Do you have adblock enabled?
 
If you can read this, either the style sheet didn't load or you have an older browser that doesn't support style sheets. Try clearing your browser cache and refreshing the page.

(CNN)   Has technology ruined handwriting? Wait, you mean it wasn't ruined before?   ( cnn.com) divider line
    More: Unlikely, University of North Dakota  
•       •       •

1088 clicks; posted to Geek » on 28 Jul 2013 at 12:08 PM (4 years ago)   |   Favorite    |   share:  Share on Twitter share via Email Share on Facebook   more»



40 Comments     (+0 »)
 
View Voting Results: Smartest and Funniest
 
2013-07-28 10:05:28 AM  
24.media.tumblr.com
 
2013-07-28 10:20:30 AM  
It has made me a horrible speller.
 
2013-07-28 10:57:43 AM  
My handwriting sucked before I ever touched a keyboard. Technology has allowed me to achieve check-worthy scribbling anywhere, anytime.
 
2013-07-28 11:53:21 AM  
It can't be technology. Griffonage has a long tradition.

www.heraldry.ca
 
2013-07-28 12:11:12 PM  
I find that if I have to write more than a paragraph manually, I get writers cramp VERY fast. Those muscles are out of practice!

Also, while I was proud of my penmanship back in school, nowadays it's horrible. I don't even bother to form letters in my signature past the first initials.

I can type like a motherfarker, though. Fast, stream-of-consciousness, without looking at the keyboard, it's like an extension of my brain.
 
2013-07-28 12:26:44 PM  

SecretAgentWoman: I find that if I have to write more than a paragraph manually, I get writers cramp VERY fast. Those muscles are out of practice!


I noticed that just the other day, too.  Great, one more thing I can't do for more than five minutes.
 
2013-07-28 12:32:16 PM  
I believe Gutenberg ruined handwriting with technology over 500 years ago, subby.
 
2013-07-28 12:36:20 PM  

opiumpoopy: I believe Gutenberg ruined handwriting with technology over 500 years ago, subby.


It was ruined again by Mitterhofer 150 years ago.
 
2013-07-28 12:36:49 PM  
Until I can type and "arrange" my notes at the same speed as I can handwritten and doodle/draw/design over the page, I'll stick with penmanship.

/choose the right tool for the right job
 
2013-07-28 12:39:48 PM  
A co-worker used to insist on taping feathers, fake flowers, etc. to the tops of pens in our office to prevent visitors from stealing them. A month ago, I told her, "Ya know, you probably shouldn't bother with that. It's not like people handwrite anything anymore. Why would anybody want to steal a pen these days?"

Result: no more "pen adornment," but we do leave out just the cheap stick pens now. Nobody steals them.
 
2013-07-28 12:56:08 PM  
It has ruined handwriting, spelling, and grammar.  I bookmarked urbandictionary.com just so I could decode what my children are trying to say to me...
 
2013-07-28 12:59:13 PM  
Yeah, I've never been able to write legibly either. Technology just means I don't have to.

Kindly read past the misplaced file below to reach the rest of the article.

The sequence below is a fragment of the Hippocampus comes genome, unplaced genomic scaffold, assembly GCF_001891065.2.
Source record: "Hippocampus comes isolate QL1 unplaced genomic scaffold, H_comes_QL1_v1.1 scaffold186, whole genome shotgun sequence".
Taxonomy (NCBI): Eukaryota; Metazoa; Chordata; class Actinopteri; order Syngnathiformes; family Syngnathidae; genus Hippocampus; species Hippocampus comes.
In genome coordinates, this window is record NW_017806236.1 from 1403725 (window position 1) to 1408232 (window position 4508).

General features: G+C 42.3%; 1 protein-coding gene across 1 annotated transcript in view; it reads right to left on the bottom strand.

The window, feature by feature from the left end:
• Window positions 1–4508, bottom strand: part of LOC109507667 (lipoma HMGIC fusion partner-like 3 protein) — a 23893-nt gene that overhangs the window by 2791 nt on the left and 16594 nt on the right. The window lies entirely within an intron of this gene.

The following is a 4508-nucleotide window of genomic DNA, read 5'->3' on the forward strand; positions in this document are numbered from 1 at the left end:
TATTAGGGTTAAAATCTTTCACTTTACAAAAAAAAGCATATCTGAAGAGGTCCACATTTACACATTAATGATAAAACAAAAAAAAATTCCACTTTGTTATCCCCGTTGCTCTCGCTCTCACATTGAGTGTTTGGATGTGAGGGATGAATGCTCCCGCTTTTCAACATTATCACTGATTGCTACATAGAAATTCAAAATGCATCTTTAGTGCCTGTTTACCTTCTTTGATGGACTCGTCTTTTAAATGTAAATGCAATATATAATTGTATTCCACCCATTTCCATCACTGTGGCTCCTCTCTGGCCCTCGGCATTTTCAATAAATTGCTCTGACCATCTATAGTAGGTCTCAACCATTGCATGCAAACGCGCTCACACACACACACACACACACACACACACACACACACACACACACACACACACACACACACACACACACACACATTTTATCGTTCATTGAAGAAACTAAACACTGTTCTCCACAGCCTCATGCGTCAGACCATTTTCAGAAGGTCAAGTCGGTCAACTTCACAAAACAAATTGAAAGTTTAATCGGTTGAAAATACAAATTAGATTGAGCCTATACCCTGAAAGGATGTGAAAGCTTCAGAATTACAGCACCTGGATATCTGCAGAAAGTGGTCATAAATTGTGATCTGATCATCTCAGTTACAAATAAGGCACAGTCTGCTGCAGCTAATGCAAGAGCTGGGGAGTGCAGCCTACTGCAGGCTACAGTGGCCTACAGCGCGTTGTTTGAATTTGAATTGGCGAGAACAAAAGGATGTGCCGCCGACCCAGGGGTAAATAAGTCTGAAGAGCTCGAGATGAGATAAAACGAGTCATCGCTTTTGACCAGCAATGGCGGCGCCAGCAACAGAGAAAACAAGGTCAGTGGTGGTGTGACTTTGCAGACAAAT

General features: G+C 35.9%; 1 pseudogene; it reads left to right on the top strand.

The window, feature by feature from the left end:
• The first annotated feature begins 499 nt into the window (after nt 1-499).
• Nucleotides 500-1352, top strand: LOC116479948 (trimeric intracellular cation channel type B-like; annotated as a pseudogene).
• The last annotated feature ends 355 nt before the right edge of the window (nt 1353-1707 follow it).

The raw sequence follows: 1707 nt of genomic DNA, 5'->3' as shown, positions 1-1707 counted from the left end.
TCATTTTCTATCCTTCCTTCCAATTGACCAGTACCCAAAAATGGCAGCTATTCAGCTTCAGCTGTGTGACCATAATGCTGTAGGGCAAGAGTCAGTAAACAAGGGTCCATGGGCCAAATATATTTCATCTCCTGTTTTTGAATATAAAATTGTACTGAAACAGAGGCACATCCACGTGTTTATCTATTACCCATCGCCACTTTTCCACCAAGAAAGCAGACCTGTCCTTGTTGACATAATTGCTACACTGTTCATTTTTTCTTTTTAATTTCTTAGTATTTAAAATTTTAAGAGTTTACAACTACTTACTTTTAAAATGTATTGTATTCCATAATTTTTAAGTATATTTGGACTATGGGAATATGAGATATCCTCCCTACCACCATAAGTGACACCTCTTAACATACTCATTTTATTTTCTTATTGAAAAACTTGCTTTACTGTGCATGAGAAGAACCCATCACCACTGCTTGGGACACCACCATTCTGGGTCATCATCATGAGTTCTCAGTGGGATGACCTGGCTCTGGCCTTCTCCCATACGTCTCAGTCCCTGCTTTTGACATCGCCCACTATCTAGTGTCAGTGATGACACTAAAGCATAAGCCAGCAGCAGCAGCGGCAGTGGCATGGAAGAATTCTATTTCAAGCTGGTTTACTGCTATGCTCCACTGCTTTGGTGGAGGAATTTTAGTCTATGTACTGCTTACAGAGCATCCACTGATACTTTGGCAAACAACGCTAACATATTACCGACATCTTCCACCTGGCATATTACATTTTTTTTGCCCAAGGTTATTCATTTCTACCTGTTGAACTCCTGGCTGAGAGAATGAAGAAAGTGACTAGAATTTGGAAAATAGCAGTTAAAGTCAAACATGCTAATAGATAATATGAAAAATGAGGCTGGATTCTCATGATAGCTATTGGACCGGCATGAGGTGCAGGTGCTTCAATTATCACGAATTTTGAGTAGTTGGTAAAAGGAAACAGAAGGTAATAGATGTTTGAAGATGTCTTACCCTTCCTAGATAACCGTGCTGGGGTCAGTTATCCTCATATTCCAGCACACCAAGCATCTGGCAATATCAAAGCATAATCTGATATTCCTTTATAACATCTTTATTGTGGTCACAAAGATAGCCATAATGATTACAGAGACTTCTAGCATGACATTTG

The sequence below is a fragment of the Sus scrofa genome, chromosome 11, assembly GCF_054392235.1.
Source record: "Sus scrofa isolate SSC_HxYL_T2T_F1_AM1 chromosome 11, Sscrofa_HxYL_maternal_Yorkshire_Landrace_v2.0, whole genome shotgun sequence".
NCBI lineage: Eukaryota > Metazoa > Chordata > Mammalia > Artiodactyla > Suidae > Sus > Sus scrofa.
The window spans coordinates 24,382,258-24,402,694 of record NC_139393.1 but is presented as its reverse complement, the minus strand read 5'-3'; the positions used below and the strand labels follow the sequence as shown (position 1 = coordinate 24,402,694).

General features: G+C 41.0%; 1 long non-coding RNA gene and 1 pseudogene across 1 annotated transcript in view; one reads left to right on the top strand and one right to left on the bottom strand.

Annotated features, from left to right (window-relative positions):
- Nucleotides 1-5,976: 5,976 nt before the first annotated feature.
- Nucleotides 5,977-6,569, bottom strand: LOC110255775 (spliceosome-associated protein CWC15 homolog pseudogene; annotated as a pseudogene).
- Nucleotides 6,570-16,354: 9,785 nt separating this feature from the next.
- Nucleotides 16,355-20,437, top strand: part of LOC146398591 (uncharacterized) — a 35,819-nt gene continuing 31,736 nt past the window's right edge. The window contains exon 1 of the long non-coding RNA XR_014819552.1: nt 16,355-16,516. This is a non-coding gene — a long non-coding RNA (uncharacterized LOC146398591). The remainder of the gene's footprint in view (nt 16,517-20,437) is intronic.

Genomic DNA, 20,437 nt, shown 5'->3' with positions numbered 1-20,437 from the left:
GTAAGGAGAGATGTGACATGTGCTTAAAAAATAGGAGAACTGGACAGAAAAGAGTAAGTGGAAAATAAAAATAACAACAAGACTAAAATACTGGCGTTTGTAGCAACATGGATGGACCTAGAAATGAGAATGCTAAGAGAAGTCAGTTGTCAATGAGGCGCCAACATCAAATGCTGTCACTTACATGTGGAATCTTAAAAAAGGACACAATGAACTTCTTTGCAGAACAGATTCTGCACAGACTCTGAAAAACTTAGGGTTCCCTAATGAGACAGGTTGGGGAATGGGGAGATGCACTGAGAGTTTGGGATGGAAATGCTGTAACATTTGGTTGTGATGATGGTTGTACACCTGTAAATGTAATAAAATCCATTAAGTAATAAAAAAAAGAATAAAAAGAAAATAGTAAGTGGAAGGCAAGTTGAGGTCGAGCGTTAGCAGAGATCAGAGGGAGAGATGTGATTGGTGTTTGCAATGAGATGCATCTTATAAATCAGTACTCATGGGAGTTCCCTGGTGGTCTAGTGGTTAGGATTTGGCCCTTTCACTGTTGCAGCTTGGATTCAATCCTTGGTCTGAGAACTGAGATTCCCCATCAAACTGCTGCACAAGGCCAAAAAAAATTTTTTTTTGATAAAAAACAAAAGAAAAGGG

2013-07-28 12:59:40 PM  
Fark it. People will adapt. They only teach handwriting from a right handers perspective anyway. Growing up as a lefty i was forced to adapt to the what the right handers thought was acceotable. Chit, the schools did morw to accomodate the little spanish kid that didnt speak english than they did me for being left handed.
 
2013-07-28 01:03:09 PM  
Electricity ruined the gas lamp industry.
 
2013-07-28 01:16:56 PM  
Video killed the radio star
 
2013-07-28 01:17:26 PM  
FTFA: Carlson says cursive writing combines mental and physical processes which involve both sides of the brain. ... "If you are typing or texting, it's a matter of punching and finger-moving," she says. "You are doing very little thinking because you are not allowing your brain to form neural processes."

Even if you wrote this out in longhand it still wouldn't make any sense and is strong evidence of lack of thinking.
 
2013-07-28 01:35:29 PM  

DarwiOdrade: opiumpoopy: I believe Gutenberg ruined handwriting with technology over 500 years ago, subby.

It was ruined again by Mitterhofer 150 years ago.


Actually, it was ruined by a man named Og 40,000 years ago when he invented the drawing on the rocks in soot with your fingers technique over the much superior drawing in the dirt with a stick technique.
 
2013-07-28 02:24:49 PM  

HairBolus: FTFA: Carlson says cursive writing combines mental and physical processes which involve both sides of the brain. ... "If you are typing or texting, it's a matter of punching and finger-moving," she says. "You are doing very little thinking because you are not allowing your brain to form neural processes."

Even if you wrote this out in longhand it still wouldn't make any sense and is strong evidence of lack of thinking.


This, unfortunately.

I'm a huge proponent of penmanship as not just an art, but as a necessary utility, but that quote didn't do me any favors in trying to explain why penmanship is so important.
 
2013-07-28 03:44:36 PM  
Co-worker's kid is learning cursive. She referred to it as a new font, which I thought was pretty accurate.
 
2013-07-28 04:09:01 PM  

NotARocketScientist: Co-worker's kid is learning cursive. She referred to it as a new font, which I thought was pretty accurate.